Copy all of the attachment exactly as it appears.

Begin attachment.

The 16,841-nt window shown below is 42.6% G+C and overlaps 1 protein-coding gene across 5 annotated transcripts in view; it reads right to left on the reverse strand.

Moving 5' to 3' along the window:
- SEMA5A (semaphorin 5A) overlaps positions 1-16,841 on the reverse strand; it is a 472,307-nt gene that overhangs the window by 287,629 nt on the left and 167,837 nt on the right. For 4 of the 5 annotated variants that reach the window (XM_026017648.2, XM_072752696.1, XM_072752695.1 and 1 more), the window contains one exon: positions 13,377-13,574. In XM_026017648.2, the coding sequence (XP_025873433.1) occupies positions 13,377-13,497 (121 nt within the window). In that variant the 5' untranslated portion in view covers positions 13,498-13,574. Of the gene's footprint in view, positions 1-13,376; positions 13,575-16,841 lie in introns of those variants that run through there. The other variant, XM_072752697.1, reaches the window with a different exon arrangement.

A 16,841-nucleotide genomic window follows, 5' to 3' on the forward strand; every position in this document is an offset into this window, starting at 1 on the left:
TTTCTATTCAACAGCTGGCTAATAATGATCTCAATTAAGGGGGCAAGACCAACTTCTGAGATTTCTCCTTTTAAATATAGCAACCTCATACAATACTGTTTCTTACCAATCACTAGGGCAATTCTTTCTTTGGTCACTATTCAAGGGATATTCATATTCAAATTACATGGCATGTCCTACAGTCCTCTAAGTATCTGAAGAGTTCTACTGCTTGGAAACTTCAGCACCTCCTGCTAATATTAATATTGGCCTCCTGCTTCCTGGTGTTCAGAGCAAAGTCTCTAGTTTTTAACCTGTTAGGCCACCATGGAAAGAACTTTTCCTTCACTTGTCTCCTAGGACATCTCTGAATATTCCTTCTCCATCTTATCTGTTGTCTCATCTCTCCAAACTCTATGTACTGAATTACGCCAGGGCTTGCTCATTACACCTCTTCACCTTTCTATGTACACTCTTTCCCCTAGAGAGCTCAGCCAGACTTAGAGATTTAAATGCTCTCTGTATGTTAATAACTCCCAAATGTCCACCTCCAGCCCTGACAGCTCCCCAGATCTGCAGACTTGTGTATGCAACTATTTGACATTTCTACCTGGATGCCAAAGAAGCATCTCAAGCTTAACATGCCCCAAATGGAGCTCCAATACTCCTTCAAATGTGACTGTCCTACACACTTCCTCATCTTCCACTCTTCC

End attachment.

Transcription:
The 16,841-nt window shown below is 42.6% G+C and overlaps 1 protein-coding gene across 5 annotated transcripts in view; it reads right to left on the reverse strand.

Moving 5' to 3' along the window:
- SEMA5A (semaphorin 5A) overlaps positions 1-16,841 on the reverse strand; it is a 472,307-nt gene that overhangs the window by 287,629 nt on the left and 167,837 nt on the right. For 4 of the 5 annotated variants that reach the window (XM_026017648.2, XM_072752696.1, XM_072752695.1 and 1 more), the window contains one exon: positions 13,377-13,574. In XM_026017648.2, the coding sequence (XP_025873433.1) occupies positions 13,377-13,497 (121 nt within the window). In that variant the 5' untranslated portion in view covers positions 13,498-13,574. Of the gene's footprint in view, positions 1-13,376; positions 13,575-16,841 lie in introns of those variants that run through there. The other variant, XM_072752697.1, reaches the window with a different exon arrangement.

A 16,841-nucleotide genomic window follows, 5' to 3' on the forward strand; every position in this document is an offset into this window, starting at 1 on the left:
TTTCTATTCAACAGCTGGCTAATAATGATCTCAATTAAGGGGGCAAGACCAACTTCTGAGATTTCTCCTTTTAAATATAGCAACCTCATACAATACTGTTTCTTACCAATCACTAGGGCAATTCTTTCTTTGGTCACTATTCAAGGGATATTCATATTCAAATTACATGGCATGTCCTACAGTCCTCTAAGTATCTGAAGAGTTCTACTGCTTGGAAACTTCAGCACCTCCTGCTAATATTAATATTGGCCTCCTGCTTCCTGGTGTTCAGAGCAAAGTCTCTAGTTTTTAACCTGTTAGGCCACCATGGAAAGAACTTTTCCTTCACTTGTCTCCTAGGACATCTCTGAATATTCCTTCTCCATCTTATCTGTTGTCTCATCTCTCCAAACTCTATGTACTGAATTACGCCAGGGCTTGCTCATTACACCTCTTCACCTTTCTATGTACACTCTTTCCCCTAGAGAGCTCAGCCAGACTTAGAGATTTAAATGCTCTCTGTATGTTAATAACTCCCAAATGTCCACCTCCAGCCCTGACAGCTCCCCAGATCTGCAGACTTGTGTATGCAACTATTTGACATTTCTACCTGGATGCCAAAGAAGCATCTCAAGCTTAACATGCCCCAAATGGAGCTCCAATACTCCTTCAAATGTGACTGTCCTACACACTTCCTCATCTTCCACTCTTCC